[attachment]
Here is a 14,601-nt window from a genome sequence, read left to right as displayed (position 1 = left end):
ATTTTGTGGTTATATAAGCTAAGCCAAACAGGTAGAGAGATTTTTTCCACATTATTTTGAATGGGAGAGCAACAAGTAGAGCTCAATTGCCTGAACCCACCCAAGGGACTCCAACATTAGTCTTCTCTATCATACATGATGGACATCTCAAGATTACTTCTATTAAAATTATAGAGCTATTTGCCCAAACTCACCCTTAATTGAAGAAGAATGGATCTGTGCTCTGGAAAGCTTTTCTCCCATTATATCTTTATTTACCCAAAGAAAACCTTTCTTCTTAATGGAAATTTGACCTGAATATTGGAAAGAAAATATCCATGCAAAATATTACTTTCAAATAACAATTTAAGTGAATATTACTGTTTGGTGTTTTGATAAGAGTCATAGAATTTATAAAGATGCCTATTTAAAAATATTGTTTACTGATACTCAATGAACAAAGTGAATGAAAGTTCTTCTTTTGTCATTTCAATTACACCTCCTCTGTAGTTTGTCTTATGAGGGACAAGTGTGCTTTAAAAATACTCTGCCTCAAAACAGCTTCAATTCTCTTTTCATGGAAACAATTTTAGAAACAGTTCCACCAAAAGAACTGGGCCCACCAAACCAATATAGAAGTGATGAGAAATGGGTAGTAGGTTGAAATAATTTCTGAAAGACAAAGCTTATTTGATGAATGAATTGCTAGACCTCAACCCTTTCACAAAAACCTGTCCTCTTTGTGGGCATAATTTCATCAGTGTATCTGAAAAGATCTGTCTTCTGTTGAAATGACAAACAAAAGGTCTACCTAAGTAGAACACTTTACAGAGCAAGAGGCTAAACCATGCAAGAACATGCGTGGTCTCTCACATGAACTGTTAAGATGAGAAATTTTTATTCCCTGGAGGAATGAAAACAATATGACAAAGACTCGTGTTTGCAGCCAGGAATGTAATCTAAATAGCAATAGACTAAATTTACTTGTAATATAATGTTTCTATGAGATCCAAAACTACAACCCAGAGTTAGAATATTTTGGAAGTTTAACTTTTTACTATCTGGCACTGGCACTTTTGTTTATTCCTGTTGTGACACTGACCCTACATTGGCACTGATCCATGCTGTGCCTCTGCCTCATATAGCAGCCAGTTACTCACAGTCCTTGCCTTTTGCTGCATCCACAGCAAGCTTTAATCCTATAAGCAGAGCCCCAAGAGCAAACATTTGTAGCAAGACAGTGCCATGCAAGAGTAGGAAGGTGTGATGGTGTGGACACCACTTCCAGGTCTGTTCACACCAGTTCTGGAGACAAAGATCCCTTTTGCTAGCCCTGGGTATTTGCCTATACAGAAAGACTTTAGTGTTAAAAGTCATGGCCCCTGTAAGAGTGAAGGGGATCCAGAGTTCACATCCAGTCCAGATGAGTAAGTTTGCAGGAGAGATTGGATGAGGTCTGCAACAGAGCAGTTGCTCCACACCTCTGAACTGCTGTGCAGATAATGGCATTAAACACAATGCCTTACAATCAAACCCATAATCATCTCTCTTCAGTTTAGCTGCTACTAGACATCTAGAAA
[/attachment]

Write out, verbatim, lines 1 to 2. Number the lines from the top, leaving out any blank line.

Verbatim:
Here is a 14,601-nt window from a genome sequence, read left to right as displayed (position 1 = left end):
ATTTTGTGGTTATATAAGCTAAGCCAAACAGGTAGAGAGATTTTTTCCACATTATTTTGAATGGGAGAGCAACAAGTAGAGCTCAATTGCCTGAACCCACCCAAGGGACTCCAACATTAGTCTTCTCTATCATACATGATGGACATCTCAAGATTACTTCTATTAAAATTATAGAGCTATTTGCCCAAACTCACCCTTAATTGAAGAAGAATGGATCTGTGCTCTGGAAAGCTTTTCTCCCATTATATCTTTATTTACCCAAAGAAAACCTTTCTTCTTAATGGAAATTTGACCTGAATATTGGAAAGAAAATATCCATGCAAAATATTACTTTCAAATAACAATTTAAGTGAATATTACTGTTTGGTGTTTTGATAAGAGTCATAGAATTTATAAAGATGCCTATTTAAAAATATTGTTTACTGATACTCAATGAACAAAGTGAATGAAAGTTCTTCTTTTGTCATTTCAATTACACCTCCTCTGTAGTTTGTCTTATGAGGGACAAGTGTGCTTTAAAAATACTCTGCCTCAAAACAGCTTCAATTCTCTTTTCATGGAAACAATTTTAGAAACAGTTCCACCAAAAGAACTGGGCCCACCAAACCAATATAGAAGTGATGAGAAATGGGTAGTAGGTTGAAATAATTTCTGAAAGACAAAGCTTATTTGATGAATGAATTGCTAGACCTCAACCCTTTCACAAAAACCTGTCCTCTTTGTGGGCATAATTTCATCAGTGTATCTGAAAAGATCTGTCTTCTGTTGAAATGACAAACAAAAGGTCTACCTAAGTAGAACACTTTACAGAGCAAGAGGCTAAACCATGCAAGAACATGCGTGGTCTCTCACATGAACTGTTAAGATGAGAAATTTTTATTCCCTGGAGGAATGAAAACAATATGACAAAGACTCGTGTTTGCAGCCAGGAATGTAATCTAAATAGCAATAGACTAAATTTACTTGTAATATAATGTTTCTATGAGATCCAAAACTACAACCCAGAGTTAGAATATTTTGGAAGTTTAACTTTTTACTATCTGGCACTGGCACTTTTGTTTATTCCTGTTGTGACACTGACCCTACATTGGCACTGATCCATGCTGTGCCTCTGCCTCATATAGCAGCCAGTTACTCACAGTCCTTGCCTTTTGCTGCATCCACAGCAAGCTTTAATCCTATAAGCAGAGCCCCAAGAGCAAACATTTGTAGCAAGACAGTGCCATGCAAGAGTAGGAAGGTGTGATGGTGTGGACACCACTTCCAGGTCTGTTCACACCAGTTCTGGAGACAAAGATCCCTTTTGCTAGCCCTGGGTATTTGCCTATACAGAAAGACTTTAGTGTTAAAAGTCATGGCCCCTGTAAGAGTGAAGGGGATCCAGAGTTCACATCCAGTCCAGATGAGTAAGTTTGCAGGAGAGATTGGATGAGGTCTGCAACAGAGCAGTTGCTCCACACCTCTGAACTGCTGTGCAGATAATGGCATTAAACACAATGCCTTACAATCAAACCCATAATCATCTCTCTTCAGTTTAGCTGCTACTAGACATCTAGAAA